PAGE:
GAMMA CAS (Gamma Cassiopeiae). High overhead in northern autumn evenings lies the W-shaped constellation of Cassiopeia, in mythology the Queen and mother to Andromeda, to us brilliant against the background of the Milky Way and fully circumpolar from most of the United States and Europe and all of Canada. At the center of the "W" lies our star. It stands out in that, oddly, it is among the brightest stars in the sky that carries no proper "western" name, though known as Tsih (the whip) in old China. We do not know why at second magnitude (variable and now at 2.1) the ancients paid it so little attention. The four eastern stars of the "W" are all about the same brightness and were together known through Arabic as "the stained hand." The shortened version of the term, "Caph," eventually went to the eastern-most (the Beta) star, so perhaps Gamma is a victim of early collectivization. Making it all even odder, it's a star of superlatives. At the extreme hot end of class B (B0, more likely B0.5, but still almost class O), the star is a rarity. It's usually listed as a subgiant, though theory (see below) tells otherwise. The distance of 549 light years (give or take 11 in the second Hipparcos reduction) is well known. The temperature is not, a rounded-off 30,000 Kelvin (from a range of 25,000 to 34,000) appropriate to the B0.5 class adopted here; as on a slippery road, caution is advised. In the Milky Way, Gamma Cas is dimmed by roughly 0.35 magnitudes by interstellar dust. After further correction for a whopping amount of ultraviolet radiation, the luminosity totals around 65,000 times that of the Sun (as compared to the visual luminosity of "only" about 5000 Suns). Temperature and luminosity then conspire to yield a radius of 9.4 times solar. An equatorial rotation speed of at least 280 kilometers per second gives a rotation period under 1.7 days. Fluctuations in X-ray radiation (again, see below) show the true rotation period to be 1.21 days, which then gives an axial tilt of 45 degrees to the line of sight and reveals a true rotation speed of almost 400 kilometers per second, 200 times that of the Sun. As a result the star is notably oval, which makes temperature even more problematic, as it must be hotter at the rotation poles than it is at the equator. Theory then gives a great mass close to 20 times that of the Sun and shows that the star is really a dwarf about halfway through its eight or so million year hydrogen fusing lifetime. Not surprisingly, the star is associated with various surrounding ionized interstellar clouds.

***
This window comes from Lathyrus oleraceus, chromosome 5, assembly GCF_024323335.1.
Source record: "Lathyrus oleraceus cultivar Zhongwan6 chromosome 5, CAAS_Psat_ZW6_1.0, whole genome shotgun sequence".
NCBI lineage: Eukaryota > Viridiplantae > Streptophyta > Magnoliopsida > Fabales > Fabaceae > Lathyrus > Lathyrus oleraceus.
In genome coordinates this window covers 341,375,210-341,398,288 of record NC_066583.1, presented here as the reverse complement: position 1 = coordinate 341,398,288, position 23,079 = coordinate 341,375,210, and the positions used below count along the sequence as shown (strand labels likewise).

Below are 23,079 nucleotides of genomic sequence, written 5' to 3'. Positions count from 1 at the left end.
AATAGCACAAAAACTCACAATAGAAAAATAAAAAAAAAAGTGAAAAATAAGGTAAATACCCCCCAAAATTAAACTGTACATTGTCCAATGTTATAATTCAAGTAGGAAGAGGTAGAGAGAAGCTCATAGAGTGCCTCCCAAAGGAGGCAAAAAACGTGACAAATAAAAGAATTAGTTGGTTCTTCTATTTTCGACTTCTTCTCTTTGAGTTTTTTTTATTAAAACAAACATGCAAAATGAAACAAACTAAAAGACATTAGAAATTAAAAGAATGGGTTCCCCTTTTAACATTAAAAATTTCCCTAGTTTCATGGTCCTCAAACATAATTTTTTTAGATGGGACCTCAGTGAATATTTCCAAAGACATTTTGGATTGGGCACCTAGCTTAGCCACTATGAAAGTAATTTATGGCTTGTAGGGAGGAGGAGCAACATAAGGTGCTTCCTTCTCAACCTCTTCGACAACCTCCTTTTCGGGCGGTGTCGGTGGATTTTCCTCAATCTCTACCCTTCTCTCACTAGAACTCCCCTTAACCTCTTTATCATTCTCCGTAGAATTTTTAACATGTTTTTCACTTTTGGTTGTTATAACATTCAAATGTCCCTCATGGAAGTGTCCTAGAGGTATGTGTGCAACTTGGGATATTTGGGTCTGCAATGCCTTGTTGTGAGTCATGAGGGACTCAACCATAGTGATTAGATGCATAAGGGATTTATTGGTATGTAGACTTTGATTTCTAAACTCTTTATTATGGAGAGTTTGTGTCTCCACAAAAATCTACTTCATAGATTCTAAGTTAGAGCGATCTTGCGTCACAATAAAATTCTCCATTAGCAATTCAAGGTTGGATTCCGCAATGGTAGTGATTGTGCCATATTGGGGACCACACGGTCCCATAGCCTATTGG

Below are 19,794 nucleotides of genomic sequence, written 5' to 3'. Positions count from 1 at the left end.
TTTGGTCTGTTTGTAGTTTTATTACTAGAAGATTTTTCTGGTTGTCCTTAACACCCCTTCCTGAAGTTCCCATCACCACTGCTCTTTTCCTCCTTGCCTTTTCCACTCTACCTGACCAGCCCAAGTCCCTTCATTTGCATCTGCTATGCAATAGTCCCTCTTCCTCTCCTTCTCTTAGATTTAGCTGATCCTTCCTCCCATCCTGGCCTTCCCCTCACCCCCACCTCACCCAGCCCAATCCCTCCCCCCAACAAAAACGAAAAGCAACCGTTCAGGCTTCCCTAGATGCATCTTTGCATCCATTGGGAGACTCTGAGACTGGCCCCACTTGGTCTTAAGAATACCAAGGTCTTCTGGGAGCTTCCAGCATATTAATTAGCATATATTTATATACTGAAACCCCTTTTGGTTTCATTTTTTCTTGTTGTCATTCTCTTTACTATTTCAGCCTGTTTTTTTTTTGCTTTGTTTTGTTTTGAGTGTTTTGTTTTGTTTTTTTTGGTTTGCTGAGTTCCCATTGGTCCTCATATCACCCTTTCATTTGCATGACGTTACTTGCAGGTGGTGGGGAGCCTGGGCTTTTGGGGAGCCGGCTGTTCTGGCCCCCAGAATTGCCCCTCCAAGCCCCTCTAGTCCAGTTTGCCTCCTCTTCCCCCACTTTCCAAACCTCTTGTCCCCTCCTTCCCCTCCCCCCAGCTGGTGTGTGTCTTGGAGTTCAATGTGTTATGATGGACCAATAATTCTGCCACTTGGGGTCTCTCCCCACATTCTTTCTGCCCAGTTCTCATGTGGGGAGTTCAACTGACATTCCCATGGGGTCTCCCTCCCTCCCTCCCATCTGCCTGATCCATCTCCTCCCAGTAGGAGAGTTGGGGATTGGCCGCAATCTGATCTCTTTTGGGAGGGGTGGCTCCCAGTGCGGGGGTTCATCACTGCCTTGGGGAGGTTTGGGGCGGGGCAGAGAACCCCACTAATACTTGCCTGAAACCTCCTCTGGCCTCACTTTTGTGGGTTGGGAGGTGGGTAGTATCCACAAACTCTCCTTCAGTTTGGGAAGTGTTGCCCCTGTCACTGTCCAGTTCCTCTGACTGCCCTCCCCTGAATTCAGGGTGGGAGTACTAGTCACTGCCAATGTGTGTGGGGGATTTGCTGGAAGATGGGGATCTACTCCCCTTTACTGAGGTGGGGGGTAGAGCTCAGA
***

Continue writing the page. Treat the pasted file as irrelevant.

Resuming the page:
Gamma Cassiopeiae is more, however, than just another luminous star. It's unpredictably variable. In 1937, it brightened almost to first magnitude, and it has been as faint as third. The Bright Star Catalogue gives 2.77, and it is now at about 2.15, making it the constellation's brightest star, in conflict with its Greek letter name. Perhaps lack of a proper name tells of ancient faintness. Then, in 1866 one of the founders of the study of stellar spectra, Father Angelo Secchi, discovered that the star radiated light in specific colors, those associated with hydrogen. Gamma Cas thus has the distinction of being the first known "Be star," the "e" standing for "emission." Be stars are fairly common among the class and odd. All rotate with enormous speed (as we see for Gamma Cas). The rotation, high luminosity, and perhaps atmospheric oscillations in an unknown way drive mass from the star into a surrounding disk that radiates the hydrogen emissions. Mass loss is apparently related to the brightness variations. As noted above, Gamma Cas also radiates X-rays, though no one is quite sure why. Of one thing we are sure, that with a mass far above the limit of 8 to 10 Suns, Gamma Cas will someday explode as a supernova. It will all be watched by a much lower mass companion. Detected spectroscopically, it has an orbital period of 203.5 days and therefore a separation of 1.8 Astronomical Units, or a bit more depending on the companion's unknown mass. Another likely companion, Gamma Cas B, an 11th magnitude F6 dwarf, lies 2.2 seconds of arc (at least 370 AU) away, which gives it a period of more than 1500 years. Thirteenth magnitude Gamma C at 54 seconds separation appears to be just a line of sight coincidence. If any star deserves a name, surely this one does. (Thanks to Monica Shaw, who originally helped research the star.)

Written by Jim Kaler 1/08/99; revised 5/03/13. Return to STARS.